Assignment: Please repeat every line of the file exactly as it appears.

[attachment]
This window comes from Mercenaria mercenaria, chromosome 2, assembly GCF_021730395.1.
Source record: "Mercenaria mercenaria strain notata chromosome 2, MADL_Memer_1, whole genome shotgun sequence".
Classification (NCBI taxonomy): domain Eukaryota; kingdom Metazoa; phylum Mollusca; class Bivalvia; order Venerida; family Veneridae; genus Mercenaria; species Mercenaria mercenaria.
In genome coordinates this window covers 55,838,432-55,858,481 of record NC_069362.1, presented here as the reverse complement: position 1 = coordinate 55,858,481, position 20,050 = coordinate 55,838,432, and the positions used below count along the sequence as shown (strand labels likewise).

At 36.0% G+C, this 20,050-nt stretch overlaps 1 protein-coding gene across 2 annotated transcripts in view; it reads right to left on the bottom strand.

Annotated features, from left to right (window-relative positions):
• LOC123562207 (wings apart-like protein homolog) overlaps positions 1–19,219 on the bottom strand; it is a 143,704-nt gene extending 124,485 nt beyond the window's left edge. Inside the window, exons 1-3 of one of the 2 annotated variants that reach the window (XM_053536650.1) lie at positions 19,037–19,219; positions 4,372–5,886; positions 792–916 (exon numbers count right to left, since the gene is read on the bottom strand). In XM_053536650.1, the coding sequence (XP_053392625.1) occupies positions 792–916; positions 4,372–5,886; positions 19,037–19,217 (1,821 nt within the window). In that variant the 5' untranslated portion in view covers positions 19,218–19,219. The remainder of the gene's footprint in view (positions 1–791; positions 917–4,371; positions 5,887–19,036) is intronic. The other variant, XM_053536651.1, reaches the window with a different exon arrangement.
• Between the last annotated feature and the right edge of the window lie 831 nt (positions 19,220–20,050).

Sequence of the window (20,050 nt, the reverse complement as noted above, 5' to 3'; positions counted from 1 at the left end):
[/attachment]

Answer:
This window comes from Mercenaria mercenaria, chromosome 2, assembly GCF_021730395.1.
Source record: "Mercenaria mercenaria strain notata chromosome 2, MADL_Memer_1, whole genome shotgun sequence".
Classification (NCBI taxonomy): domain Eukaryota; kingdom Metazoa; phylum Mollusca; class Bivalvia; order Venerida; family Veneridae; genus Mercenaria; species Mercenaria mercenaria.
In genome coordinates this window covers 55,838,432-55,858,481 of record NC_069362.1, presented here as the reverse complement: position 1 = coordinate 55,858,481, position 20,050 = coordinate 55,838,432, and the positions used below count along the sequence as shown (strand labels likewise).

At 36.0% G+C, this 20,050-nt stretch overlaps 1 protein-coding gene across 2 annotated transcripts in view; it reads right to left on the bottom strand.

Annotated features, from left to right (window-relative positions):
• LOC123562207 (wings apart-like protein homolog) overlaps positions 1–19,219 on the bottom strand; it is a 143,704-nt gene extending 124,485 nt beyond the window's left edge. Inside the window, exons 1-3 of one of the 2 annotated variants that reach the window (XM_053536650.1) lie at positions 19,037–19,219; positions 4,372–5,886; positions 792–916 (exon numbers count right to left, since the gene is read on the bottom strand). In XM_053536650.1, the coding sequence (XP_053392625.1) occupies positions 792–916; positions 4,372–5,886; positions 19,037–19,217 (1,821 nt within the window). In that variant the 5' untranslated portion in view covers positions 19,218–19,219. The remainder of the gene's footprint in view (positions 1–791; positions 917–4,371; positions 5,887–19,036) is intronic. The other variant, XM_053536651.1, reaches the window with a different exon arrangement.
• Between the last annotated feature and the right edge of the window lie 831 nt (positions 19,220–20,050).

Sequence of the window (20,050 nt, the reverse complement as noted above, 5' to 3'; positions counted from 1 at the left end):